Pop Ups would be a good way forward (we seem to attract more serious writers). I wish more publishers than Head of Zeus could see that.
 

James Marinero

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Pop Ups would be a good way forward (we seem to attract more serious writers). I wish more publishers than Head of Zeus could see that.
Pop-ups looks interesting but when I checked I was able to access it without being logged in to Litopia or other access control. That means that authors' book ideas and early texts (ok only 700 words) are public. Whatever the copyright issues that access makes me nervous.
 

RK Capps

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Pop-ups looks interesting but when I checked I was able to access it without being logged in to Litopia or other access control. That means that authors' book ideas and early texts (ok only 700 words) are public. Whatever the copyright issues that access makes me nervous.

No one has the talent to write a book the way that you would, not even Stephen King. Word choices, word order and use of punctuation (and much more) are way too personal. We all have common ideas, but you have to dig past those to find something an agent might even be interested in. Besides, ultimately, authors are only revealing 700 words of 70-100K words, which brings me back to my first/second sentence.
 

Steve C

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Agents/publishers have found that the r.o.i. of maintaining good “slushpile” coverage is too expensive relative to the rewards
This has clearly been the case for many years but agents have yet to find alternatives so will soon become redundant. Maybe if a professional reader acted as a buffer between agent and author more good work would get recognised. If Authors had enough faith in their work they were prepared to pay to have it screened by a trusted reader who had the connections to pass it on then the slush pile would be reduced to 10% of its current size almost overnight.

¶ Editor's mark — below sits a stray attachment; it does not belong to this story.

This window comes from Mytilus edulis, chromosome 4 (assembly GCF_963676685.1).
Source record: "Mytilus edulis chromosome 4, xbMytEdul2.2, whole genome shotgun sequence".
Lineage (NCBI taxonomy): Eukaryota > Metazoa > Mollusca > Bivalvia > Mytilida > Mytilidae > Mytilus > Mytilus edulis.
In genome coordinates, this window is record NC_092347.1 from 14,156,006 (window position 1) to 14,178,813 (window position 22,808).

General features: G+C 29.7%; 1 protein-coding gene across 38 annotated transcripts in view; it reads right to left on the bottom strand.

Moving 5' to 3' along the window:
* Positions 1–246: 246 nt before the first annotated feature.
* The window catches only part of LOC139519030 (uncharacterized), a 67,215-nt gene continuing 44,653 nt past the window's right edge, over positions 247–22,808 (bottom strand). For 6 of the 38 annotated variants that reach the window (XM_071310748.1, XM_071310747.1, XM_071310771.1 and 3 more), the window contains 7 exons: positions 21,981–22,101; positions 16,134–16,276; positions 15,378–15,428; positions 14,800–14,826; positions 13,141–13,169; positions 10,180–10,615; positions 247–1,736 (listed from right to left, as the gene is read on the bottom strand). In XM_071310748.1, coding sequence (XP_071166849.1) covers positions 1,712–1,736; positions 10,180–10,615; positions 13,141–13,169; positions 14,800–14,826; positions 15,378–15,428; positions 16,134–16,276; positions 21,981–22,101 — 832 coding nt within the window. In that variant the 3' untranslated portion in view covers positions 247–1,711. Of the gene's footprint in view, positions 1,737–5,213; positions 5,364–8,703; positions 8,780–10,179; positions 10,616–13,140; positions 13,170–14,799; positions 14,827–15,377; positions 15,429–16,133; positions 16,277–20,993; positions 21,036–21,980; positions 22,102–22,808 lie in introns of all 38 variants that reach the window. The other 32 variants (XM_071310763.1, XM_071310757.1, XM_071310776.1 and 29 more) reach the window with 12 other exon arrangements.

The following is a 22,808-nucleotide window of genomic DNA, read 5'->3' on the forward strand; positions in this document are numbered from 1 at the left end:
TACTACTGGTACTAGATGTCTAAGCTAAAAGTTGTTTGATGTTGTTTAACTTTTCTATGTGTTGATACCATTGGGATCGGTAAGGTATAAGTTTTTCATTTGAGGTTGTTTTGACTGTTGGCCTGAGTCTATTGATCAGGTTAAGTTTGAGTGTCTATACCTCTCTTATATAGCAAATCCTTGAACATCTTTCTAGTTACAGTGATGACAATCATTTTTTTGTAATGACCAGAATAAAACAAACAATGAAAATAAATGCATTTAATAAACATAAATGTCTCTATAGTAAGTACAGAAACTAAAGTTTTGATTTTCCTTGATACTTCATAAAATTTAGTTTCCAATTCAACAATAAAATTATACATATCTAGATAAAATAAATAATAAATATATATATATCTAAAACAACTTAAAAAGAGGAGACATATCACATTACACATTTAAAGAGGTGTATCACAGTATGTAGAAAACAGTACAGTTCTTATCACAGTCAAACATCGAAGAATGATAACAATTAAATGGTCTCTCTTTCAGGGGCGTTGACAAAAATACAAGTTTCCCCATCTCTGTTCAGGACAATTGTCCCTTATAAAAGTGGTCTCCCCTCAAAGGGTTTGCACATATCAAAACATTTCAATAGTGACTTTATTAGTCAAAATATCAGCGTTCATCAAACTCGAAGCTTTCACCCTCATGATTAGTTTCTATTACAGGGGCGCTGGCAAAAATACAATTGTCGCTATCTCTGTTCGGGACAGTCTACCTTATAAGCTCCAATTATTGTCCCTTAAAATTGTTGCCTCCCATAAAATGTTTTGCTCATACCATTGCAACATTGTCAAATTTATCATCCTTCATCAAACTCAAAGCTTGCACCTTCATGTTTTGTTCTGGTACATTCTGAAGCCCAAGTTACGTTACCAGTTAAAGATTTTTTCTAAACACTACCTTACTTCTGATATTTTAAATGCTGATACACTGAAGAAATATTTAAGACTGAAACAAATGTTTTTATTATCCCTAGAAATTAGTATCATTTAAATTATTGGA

Even so, most trad published authors make little to no money so it seems there simply is not the demand especially when readers can get so much free on the internet. Now everyone wants free and only free.
 
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Jonny

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Great article, Paul. I really loved its tone and it did make me smile as it rather mirrors my own experience of when I had an agent.

In fairness, I have no axe to grind. He got me a really good advance for us both being in the right place at the right time, and then we moved on rather like ships in the night. I seem to remember his phone then went faulty :) too, but we parted on really good terms.
 

David Y

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Love to hear suggestions...?
Seriously considering abseiling in a window with my first 3 chapters clenched between my teeth.
If you're already a celebrity then go for it - a TV presenter, sports star, wife of a former royal etc. You're bankable. Whatever you write, enough people will buy it, and agents will be able to sell it to publishers. It's a commercial business, like everything else. If you're not someone with thousands of followers, then use your time more wisely. Yes, write because you love to. Self-publish to motivate yourself, but forget about making money via the traditional or self-publishing routes. It doesn't matter how good your writing is, how many months you agonise over covering letters and synopses, or how expert at marketing you are, you won't generate sales.

I think of writing as a hobby, like gardening. It takes hours, it's hard work, it costs money and gives you pleasure, maybe friends and family too. You might grow a few tomatoes or strawberries, but you don't get rich charging the public to visit.

As an example, I'm currently reading a Litopian's novel. It's not bad at all, no worse than some of the big-hitters who are always in the top ten. It's an interesting story and written well, but it's not commercial, because nobody knows the author. If Richard Osman had written the exact same words it would sell a million copies.
 

Hannah F

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Traditional or self-published, Every now and then some unknown person hits the sweet spot and becomes that overnight success. That depends on three things: the right book, the right time, the marketing. Unless your pockets are already lined with enough gold to pay out plenty for marketing, much as you still must market yourself, you're more likely, even these days, I believe, to hit that sweet spot through the traditional route.